I have about 70k nodes, and 250k edges, and the graph isn't necessarily connected. Obviously using an efficient algorithm is crucial. What do you recommend?

As a side note, I would appreciate advice on how to divide the task up between several machines--is that even possible with this kind of problem?


  • You are correct, this is not a homework problem, just a project for fun. I had not considered approximations, but in this case I need to get the actual path between two nodes, and not just the distance. I don't see how an approximation could really help in this case, but I would be interested in hearing how so if they could. Edit: This was in response to a comment which was deleted. Oh well.
    – awegawef
    Mar 11, 2010 at 0:22
  • Sorry I deleted it! I was just asking if you had considered solving using approximations but then I decided not to ask anyway since you already accepted an answer. :)
    – Mark Byers
    Mar 11, 2010 at 0:25
  • And an approximation in this context would be a path that isn't guaranteed to be the shortest, but is guaranteed to not be more than x% longer than the shortest path.
    – Mark Byers
    Mar 11, 2010 at 0:32
  • Do you have 18GiB of memory to store the solution? Do you really need all of them?
    – baol
    Mar 18, 2010 at 14:21

4 Answers 4


You could use the Floyd-Warshall algorithm. It solves exactly this problem.

The complexity is O(V^3).

There is also Johnson's algorithm with a complexity of O(V^2*log V + VE). The latter is also easy to distribute because it runs Dijkstra's algorithm V times, which can be done in parallel.

  • Hm. But has O(n^3) complexity. It may not be very efficient.
    – dirkgently
    Mar 11, 2010 at 0:02
  • @dirkgently: In fact, the complexity would be something like O(V^2+V*E). That is not rocket fast, but you probably can't get much more if you want V^2 outputs.
    – jpalecek
    Mar 11, 2010 at 0:10
  • @jpalecek: I was referring to the original post and Floyd Warshall in particular.
    – dirkgently
    Mar 11, 2010 at 0:12
  • Wow, Floyd-Warshall is a concise algorithm. If I didn't have so many nodes, I would definitely pick it.
    – awegawef
    Mar 11, 2010 at 0:23

MapReduce is a great distributed algorithm for this, though it might be a little too high-powered. If you're interested in that, take a look at this lecture or maybe this blog post for inspiration. (In fact, when I was taught MapReduce, this was one of the first examples.)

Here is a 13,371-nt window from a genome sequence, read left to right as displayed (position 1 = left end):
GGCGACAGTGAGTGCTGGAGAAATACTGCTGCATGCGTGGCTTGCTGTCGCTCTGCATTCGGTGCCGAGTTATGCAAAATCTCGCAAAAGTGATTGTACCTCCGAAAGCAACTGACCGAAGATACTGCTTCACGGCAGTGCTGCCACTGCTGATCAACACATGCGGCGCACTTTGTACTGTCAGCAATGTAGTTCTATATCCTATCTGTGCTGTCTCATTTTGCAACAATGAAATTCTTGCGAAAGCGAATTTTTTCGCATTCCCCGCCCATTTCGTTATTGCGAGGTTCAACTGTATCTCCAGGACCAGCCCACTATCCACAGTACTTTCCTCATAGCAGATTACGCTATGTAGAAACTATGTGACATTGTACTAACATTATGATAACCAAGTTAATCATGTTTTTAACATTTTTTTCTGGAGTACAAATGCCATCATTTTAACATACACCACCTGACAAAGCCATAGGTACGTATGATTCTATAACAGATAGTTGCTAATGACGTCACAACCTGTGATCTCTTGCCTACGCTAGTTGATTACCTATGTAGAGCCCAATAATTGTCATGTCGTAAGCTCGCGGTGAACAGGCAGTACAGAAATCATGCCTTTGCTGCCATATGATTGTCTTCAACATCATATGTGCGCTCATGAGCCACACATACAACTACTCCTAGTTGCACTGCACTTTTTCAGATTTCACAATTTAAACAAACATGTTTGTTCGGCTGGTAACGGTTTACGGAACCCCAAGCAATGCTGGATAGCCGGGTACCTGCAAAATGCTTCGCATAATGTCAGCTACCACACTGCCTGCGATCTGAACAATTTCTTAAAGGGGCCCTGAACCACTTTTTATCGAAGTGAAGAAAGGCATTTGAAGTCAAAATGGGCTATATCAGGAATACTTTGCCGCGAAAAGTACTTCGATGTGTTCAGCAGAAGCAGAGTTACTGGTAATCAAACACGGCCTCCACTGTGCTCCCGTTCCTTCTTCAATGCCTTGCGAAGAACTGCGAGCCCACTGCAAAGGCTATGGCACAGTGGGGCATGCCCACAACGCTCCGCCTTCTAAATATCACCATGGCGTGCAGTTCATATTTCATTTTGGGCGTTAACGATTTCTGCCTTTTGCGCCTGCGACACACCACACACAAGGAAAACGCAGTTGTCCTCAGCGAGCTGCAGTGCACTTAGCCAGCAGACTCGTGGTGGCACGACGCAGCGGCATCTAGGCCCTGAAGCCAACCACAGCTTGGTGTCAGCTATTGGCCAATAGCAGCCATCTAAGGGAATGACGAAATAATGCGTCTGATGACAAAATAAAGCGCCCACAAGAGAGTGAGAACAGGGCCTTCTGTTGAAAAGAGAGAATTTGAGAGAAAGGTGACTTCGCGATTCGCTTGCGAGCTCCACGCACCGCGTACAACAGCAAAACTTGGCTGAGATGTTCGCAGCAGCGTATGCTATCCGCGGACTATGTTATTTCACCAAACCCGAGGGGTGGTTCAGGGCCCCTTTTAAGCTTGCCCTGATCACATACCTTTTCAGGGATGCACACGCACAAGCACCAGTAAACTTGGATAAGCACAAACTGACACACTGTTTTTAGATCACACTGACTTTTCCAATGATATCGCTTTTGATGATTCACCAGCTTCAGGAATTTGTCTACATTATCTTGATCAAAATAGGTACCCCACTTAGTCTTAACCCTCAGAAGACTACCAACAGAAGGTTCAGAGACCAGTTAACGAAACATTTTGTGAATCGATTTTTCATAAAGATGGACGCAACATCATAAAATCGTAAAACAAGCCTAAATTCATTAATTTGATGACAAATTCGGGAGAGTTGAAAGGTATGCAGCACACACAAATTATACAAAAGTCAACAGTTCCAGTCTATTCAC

For 250k edges and 70k, it seems like the graph is relatively sparse, Dijkstra's algorithm runs in O( E + V log V ) for each node, for a full running time (all sources) of O( VE + V^2 log V ). This should be fast enough, but the usual caveats apply for Dijkstra's. (Negative edges.)

You can also take a look at Johnson's algorithm if your problem deals with negative weights, but not negative cycles. Specifically, it can also be distributed, as it takes the reweighted graph and runs Dijkstra's algorithm from each node.


There are two naive ways of parallelizing this problem:
1) Identify subcomponents and distribute these over different computers. The path length between two nodes from two different components is undefined.

2) Load the graph in different computers and give every computers a list of nodes to calculate all shortest paths. The results for one node are not dependent on the results of another node so you can parallelize this problem.

Upside: not too hard to implement but I would only do it like this if you have to solve this once. If this is a recurring issue then you might want to look at distributed algorithsm.

Use igraph, it's written in C, pretty fast and you can use Python as a wrapper language.


Look at papers/publications which have the following keywords: distributed graph search algorithms. Here's one that may be of help.

There's this ACM account only paper as well: Distributed computation on graphs: shortest path algorithms

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